The Nimrod Glacier flowing around an ice peak
From over 500 kilometres up, as TerraSAR-X looks down on its icy surface, the Antarctic's Nimrod Glacier looks like molten metal. During its flight over the Antarctic, the German Aerospace Centre's (DLR) radar satellite is one of the few that can direct its view over this glacier in the Transantarctic Mountains. Researchers can use these images from space to determine the flow speed of the glacier.
Polar explorer Ernest Shackleton may not have completed his quest to be the first to stand on the geographic South Pole on his first Antarctic exploration (1907-1909), but his expedition was such a success that his ship, Nimrod, gave its name to the glacier. The glacier is 135 kilometres long (82.5°S, 160°E), working its way from the polar plateau through the Transantarctic Mountains, a range of mountains that runs across the entire continent of Antarctica at heights of up to 4500 metres. While it moves, it transports ice from eastern Antarctica to the Ross Ice Shelf. The glacier can move up to two metres per day. "The flow speed is an important indicator in understanding the dynamics of the polar ice sheets," says Dana Floricioiu from the DLR Remote Sensing Technology Institute. "The polar regions play an important role in the Earth system – changes influence climate models with a local impact on the properties of the polar oceans as well as a global impact on rising sea levels." This detailed image – acquired by the TerraSAR-X radar satellite and having a width of about 30 kilometres, shows the glacier flowing around the Kon-Tiki Nunatak, a rock protruding through the ice sheet. It is even possible to pick out the fissures in the glacier's main body.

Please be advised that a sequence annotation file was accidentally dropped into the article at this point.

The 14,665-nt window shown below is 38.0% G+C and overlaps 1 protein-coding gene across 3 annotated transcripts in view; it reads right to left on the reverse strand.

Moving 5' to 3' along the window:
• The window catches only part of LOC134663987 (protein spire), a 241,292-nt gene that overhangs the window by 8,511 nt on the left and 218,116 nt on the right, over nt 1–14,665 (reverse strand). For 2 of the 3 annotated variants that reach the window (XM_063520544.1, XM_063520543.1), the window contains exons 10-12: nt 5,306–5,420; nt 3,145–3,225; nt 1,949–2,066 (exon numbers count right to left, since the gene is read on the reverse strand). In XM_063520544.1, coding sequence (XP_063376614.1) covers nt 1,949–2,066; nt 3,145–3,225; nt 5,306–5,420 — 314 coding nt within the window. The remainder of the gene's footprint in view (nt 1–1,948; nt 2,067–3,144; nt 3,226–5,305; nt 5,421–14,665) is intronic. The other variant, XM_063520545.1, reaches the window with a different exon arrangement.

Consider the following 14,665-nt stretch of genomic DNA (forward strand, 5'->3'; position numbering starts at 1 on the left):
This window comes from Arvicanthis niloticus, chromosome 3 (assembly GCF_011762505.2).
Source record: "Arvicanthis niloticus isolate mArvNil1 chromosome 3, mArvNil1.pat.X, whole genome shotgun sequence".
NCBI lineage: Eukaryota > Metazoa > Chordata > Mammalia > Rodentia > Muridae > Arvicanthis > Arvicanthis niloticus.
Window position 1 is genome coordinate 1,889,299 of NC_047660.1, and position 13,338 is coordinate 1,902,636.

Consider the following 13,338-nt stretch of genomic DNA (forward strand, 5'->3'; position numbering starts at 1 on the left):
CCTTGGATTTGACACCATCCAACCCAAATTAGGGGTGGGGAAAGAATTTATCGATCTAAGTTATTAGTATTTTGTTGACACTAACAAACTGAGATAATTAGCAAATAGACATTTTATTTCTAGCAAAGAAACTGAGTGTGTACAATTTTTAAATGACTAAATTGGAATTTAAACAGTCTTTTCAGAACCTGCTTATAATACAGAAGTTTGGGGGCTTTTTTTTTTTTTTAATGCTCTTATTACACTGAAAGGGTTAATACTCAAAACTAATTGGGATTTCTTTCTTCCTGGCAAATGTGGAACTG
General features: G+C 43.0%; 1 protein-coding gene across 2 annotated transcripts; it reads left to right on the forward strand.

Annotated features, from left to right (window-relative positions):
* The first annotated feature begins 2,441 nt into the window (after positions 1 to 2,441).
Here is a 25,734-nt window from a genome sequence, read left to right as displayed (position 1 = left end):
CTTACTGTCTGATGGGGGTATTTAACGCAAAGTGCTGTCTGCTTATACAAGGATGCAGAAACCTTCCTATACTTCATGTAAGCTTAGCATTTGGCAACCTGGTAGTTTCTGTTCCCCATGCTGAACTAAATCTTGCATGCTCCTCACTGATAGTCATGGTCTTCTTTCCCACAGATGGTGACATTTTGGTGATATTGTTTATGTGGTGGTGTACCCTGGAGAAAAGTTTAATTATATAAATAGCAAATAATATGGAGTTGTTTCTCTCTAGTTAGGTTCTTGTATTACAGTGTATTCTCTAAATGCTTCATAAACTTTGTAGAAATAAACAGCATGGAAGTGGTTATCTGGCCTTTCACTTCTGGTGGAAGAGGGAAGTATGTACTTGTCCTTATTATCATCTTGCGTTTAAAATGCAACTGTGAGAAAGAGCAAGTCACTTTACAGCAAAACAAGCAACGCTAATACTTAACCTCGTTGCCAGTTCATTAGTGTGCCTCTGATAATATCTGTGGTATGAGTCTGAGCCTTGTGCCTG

The South Pole in view
DLR researcher Dana Floricioiu has made a collage out of 62 individual TerraSAR-X images like these, each covering an area spanning 30 kilometres. All together, they show the entire 300-kilometre-wide glacier region. The ice can be clearly seen flowing into the Ross Ice Shelf through a 20-km-wide fjord-like a funnel (bottom left of the image). The DLR scientists had the satellite look to the left to capture these images. "Radar satellites are typically designed so that their line-of-sight is to the right of their flight path. That's why they cannot observe regions with a latitude of more than 80° south over the Antarctic," explains Floricioiu. "But with TerraSAR-X, by rotating the satellite we can select the direction of the antenna beam so we can even capture areas close to the South Pole.” Because the radar satellite images the Earth's surface regardless of cloud cover or time of day, it can systematically observe the properties of land and oceanic ice even in remote regions, all year round. At a very high resolution of three metres, the researchers are able to observe and analyse in detail the complex in-depth structure of ice and snow-covered regions.
Flowing movement of the Nimrod Glacier